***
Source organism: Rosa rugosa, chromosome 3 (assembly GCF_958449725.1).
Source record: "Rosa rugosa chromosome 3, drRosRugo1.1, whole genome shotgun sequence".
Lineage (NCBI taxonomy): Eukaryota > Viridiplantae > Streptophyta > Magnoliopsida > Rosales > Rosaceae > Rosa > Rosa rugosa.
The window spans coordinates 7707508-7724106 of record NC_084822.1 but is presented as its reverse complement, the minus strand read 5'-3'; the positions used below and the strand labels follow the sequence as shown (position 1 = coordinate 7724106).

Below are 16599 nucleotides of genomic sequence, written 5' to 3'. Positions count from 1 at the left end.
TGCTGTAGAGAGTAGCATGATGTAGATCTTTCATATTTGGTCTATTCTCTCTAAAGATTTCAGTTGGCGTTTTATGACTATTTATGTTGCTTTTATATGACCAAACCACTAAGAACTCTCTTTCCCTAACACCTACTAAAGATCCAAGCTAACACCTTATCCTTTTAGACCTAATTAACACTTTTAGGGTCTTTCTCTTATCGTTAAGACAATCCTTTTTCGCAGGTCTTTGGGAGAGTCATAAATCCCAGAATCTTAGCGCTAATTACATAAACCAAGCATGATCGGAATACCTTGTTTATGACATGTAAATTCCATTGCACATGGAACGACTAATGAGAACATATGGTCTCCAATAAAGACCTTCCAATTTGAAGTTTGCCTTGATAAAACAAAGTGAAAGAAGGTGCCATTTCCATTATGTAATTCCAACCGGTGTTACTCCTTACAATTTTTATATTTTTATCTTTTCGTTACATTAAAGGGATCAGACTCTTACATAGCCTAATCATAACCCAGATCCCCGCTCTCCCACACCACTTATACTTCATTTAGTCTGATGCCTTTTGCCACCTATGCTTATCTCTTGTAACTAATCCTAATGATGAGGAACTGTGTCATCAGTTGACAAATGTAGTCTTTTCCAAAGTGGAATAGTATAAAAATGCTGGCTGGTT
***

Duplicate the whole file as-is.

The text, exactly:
Source organism: Rosa rugosa, chromosome 3 (assembly GCF_958449725.1).
Source record: "Rosa rugosa chromosome 3, drRosRugo1.1, whole genome shotgun sequence".
Lineage (NCBI taxonomy): Eukaryota > Viridiplantae > Streptophyta > Magnoliopsida > Rosales > Rosaceae > Rosa > Rosa rugosa.
The window spans coordinates 7707508-7724106 of record NC_084822.1 but is presented as its reverse complement, the minus strand read 5'-3'; the positions used below and the strand labels follow the sequence as shown (position 1 = coordinate 7724106).

Below are 16599 nucleotides of genomic sequence, written 5' to 3'. Positions count from 1 at the left end.
TGCTGTAGAGAGTAGCATGATGTAGATCTTTCATATTTGGTCTATTCTCTCTAAAGATTTCAGTTGGCGTTTTATGACTATTTATGTTGCTTTTATATGACCAAACCACTAAGAACTCTCTTTCCCTAACACCTACTAAAGATCCAAGCTAACACCTTATCCTTTTAGACCTAATTAACACTTTTAGGGTCTTTCTCTTATCGTTAAGACAATCCTTTTTCGCAGGTCTTTGGGAGAGTCATAAATCCCAGAATCTTAGCGCTAATTACATAAACCAAGCATGATCGGAATACCTTGTTTATGACATGTAAATTCCATTGCACATGGAACGACTAATGAGAACATATGGTCTCCAATAAAGACCTTCCAATTTGAAGTTTGCCTTGATAAAACAAAGTGAAAGAAGGTGCCATTTCCATTATGTAATTCCAACCGGTGTTACTCCTTACAATTTTTATATTTTTATCTTTTCGTTACATTAAAGGGATCAGACTCTTACATAGCCTAATCATAACCCAGATCCCCGCTCTCCCACACCACTTATACTTCATTTAGTCTGATGCCTTTTGCCACCTATGCTTATCTCTTGTAACTAATCCTAATGATGAGGAACTGTGTCATCAGTTGACAAATGTAGTCTTTTCCAAAGTGGAATAGTATAAAAATGCTGGCTGGTT